When you're overwhelmed by debt, having a hard time making payments and keeping track of everything, a debt consolidation program may offer relief. But before you sign up, learn how these arrangements work, and evaluate if you really need to use one.
What Is a Debt Consolidation Program?
A debt consolidation program is typically a service that involves combining multiple loans into a single payment. In most cases, a “program” is a service or a combination of services offered by a credit counseling company or organization: You might make a single payment to the company, and they forward your payments to creditors.
The terms can get confusing. A debt consolidation loan (as opposed to a program) is a brand new loan that you use to pay off other loans. Presumably, you get a loan with better terms, and which makes it easier to pay off debt.
Loans and programs have similar results, although they work very differently:
- You make a single payment instead of multiple payments.
- You probably have a lower monthly payment than you had before.
- You might end up taking longer to pay off your debt.
- You ideally get a lower interest rate, although you could still spend more on interest overall.
Again, the main difference between a debt consolidation loan and a debt consolidation program is that a loan results in shifting your debt to a new loan. A program, which we’ll explain below, is a service to help pay off your debts where they are. Sometimes these programs are known as debt management plans.
How It Works
A debt consolidation program is a service to help you manage your debt. With the help of a nonprofit credit counseling agency or for-profit company, you set up a system to eliminate debt within three to five years.
Start With Counseling
The first step of a debt management program is counseling. You speak with staff at the service provider to determine (together) whether or not they can help. It is a good opportunity to learn about your debt—and to ask about fees and how the organization works. If you get a bad feeling, try a different provider.
You May Pay Fees
Even though some organizations are nonprofits, you may have to pay a setup fee and monthly fees. Compare fees among organizations before you pick one. When you’re struggling financially, those dollars matter.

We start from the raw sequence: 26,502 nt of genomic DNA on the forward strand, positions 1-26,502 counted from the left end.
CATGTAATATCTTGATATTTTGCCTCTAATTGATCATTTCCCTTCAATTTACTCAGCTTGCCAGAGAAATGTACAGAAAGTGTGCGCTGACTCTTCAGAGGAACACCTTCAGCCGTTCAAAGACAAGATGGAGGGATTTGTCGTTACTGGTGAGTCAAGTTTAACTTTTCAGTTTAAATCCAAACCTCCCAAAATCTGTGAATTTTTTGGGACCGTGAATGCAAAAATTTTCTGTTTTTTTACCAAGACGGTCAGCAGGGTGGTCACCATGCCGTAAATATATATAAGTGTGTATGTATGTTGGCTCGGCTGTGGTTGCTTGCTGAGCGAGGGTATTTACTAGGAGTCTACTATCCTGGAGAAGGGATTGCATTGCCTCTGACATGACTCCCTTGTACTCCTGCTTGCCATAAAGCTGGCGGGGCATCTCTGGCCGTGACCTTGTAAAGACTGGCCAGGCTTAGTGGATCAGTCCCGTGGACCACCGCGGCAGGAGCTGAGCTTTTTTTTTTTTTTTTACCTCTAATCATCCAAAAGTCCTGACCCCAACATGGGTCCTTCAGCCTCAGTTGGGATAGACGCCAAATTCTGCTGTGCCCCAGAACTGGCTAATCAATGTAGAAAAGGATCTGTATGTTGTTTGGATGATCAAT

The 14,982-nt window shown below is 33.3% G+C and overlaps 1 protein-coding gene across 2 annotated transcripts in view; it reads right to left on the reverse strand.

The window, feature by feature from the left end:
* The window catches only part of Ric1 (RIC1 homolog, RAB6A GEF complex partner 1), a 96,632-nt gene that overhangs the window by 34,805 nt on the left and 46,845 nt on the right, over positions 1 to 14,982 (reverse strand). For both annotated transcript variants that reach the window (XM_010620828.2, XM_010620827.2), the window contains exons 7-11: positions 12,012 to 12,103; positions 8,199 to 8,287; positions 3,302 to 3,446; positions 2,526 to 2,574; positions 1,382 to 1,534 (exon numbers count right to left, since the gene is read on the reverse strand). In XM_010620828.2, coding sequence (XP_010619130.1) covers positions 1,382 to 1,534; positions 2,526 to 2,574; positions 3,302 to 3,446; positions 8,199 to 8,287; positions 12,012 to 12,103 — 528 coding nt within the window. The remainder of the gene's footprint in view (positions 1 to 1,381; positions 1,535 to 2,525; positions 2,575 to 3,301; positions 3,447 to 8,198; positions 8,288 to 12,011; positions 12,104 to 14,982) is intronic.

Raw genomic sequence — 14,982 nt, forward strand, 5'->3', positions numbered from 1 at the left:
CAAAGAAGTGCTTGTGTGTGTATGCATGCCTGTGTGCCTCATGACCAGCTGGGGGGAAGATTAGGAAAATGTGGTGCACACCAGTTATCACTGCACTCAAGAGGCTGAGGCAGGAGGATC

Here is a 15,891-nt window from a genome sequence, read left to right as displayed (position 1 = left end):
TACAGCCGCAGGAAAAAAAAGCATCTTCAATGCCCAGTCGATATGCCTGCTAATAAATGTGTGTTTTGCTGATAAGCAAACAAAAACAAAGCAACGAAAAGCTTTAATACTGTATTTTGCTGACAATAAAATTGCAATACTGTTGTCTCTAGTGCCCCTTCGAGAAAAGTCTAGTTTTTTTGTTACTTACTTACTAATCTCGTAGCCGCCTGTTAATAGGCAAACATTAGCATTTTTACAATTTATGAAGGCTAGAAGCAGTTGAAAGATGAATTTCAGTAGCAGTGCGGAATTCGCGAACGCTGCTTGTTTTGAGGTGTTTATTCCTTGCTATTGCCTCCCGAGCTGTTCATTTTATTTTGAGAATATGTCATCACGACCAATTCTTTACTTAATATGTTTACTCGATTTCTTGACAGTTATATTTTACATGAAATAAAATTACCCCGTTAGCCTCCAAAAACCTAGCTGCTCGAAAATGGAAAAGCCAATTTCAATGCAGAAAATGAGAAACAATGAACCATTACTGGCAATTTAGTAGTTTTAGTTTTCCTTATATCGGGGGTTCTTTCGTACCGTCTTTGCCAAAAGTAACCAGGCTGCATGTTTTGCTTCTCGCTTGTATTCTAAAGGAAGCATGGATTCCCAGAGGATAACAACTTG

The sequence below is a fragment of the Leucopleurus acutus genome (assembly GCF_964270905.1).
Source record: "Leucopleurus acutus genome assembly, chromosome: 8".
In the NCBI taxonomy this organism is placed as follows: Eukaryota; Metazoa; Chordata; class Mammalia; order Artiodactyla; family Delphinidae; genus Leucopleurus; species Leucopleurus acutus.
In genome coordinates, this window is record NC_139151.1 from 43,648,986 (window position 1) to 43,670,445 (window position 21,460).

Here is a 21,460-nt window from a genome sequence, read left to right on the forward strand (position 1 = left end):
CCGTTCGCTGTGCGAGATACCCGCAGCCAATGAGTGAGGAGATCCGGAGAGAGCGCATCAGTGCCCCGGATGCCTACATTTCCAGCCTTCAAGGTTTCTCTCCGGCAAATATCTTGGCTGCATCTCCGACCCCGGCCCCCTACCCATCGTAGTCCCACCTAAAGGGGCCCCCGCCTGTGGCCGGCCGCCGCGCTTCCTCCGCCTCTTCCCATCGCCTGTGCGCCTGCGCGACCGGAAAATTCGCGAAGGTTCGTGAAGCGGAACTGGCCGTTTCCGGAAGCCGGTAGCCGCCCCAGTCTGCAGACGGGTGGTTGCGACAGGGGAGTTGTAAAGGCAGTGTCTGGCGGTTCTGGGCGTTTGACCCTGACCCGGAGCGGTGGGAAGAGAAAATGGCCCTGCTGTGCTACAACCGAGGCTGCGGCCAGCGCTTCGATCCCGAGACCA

Unsecured Loans Only
Debt consolidation programs are for unsecured debt only. In other words, the loan can’t be secured by collateral. For example, home loans and auto loans would generally not be eligible. Unsecured debts include loans such as credit cards, personal loans, and some student loans.
You Keep Your Accounts
With a debt management program, your loans will continue to exist where they are now—you’re not getting a new loan or moving the debt around. Still, you might make one monthly payment to your service provider, and the funds will then be distributed to your various creditors. Your service provider communicates with your creditors during the setup process and as the program progresses.
No New Debt
The goal is to eliminate debt, so taking on more debt is not part of the deal. You may need to close most of your credit cards and agree not to take on new loans while you’re paying off the old loans.
Ideally, you’ll pay less on your loans each month, but more of that money goes toward debt reduction. To make that work, your interest rates may get cut, which means less money goes toward interest charges. You might even see penalty fees reduced. Sound too good to be true? There’s a tradeoff, of course (not to mention the fees you pay to your service provider).
Effect on Credit
Enrolling in a debt management program should not lower your credit scores. However, the fact that you're in a program may appear in your credit reports. Also, the steps you take as part of the program can also have positive or negative effects on your credit.
Choosing a Program
There are numerous businesses and organizations that are eager to help you manage debt. How do you know which one is best?
Ask around, read reviews, and research service providers. Start with organizations that have a strong reputation. The National Foundation for Credit Counseling (NFCC), a nonprofit organization, certifies counselors and sets specific requirements for member organizations.
NFCC is a good place to start, but there may be other good options.
Remember that you might not even need a debt management program: You can complete many of the same things yourself. Instead of paying a fee, you’ll spend time and energy—but you might have more time and energy than money right now. Contact your creditors to see if any relief is available. If you’re not having any luck, or if you want to enlist an experienced helper, the next step is to speak with a credit counselor.
If your situation and ability to pay off a number of credit cards is more complicated, you should consider seeking assistance from a debt relief program. Pursuing debt settlement is a last resort because it involves stopping payments and working with a firm that holds that money in escrow while negotiating with your creditors to reach a settlement, which can take up to four years. Withholding payments from your creditors can seriously damage your credit score.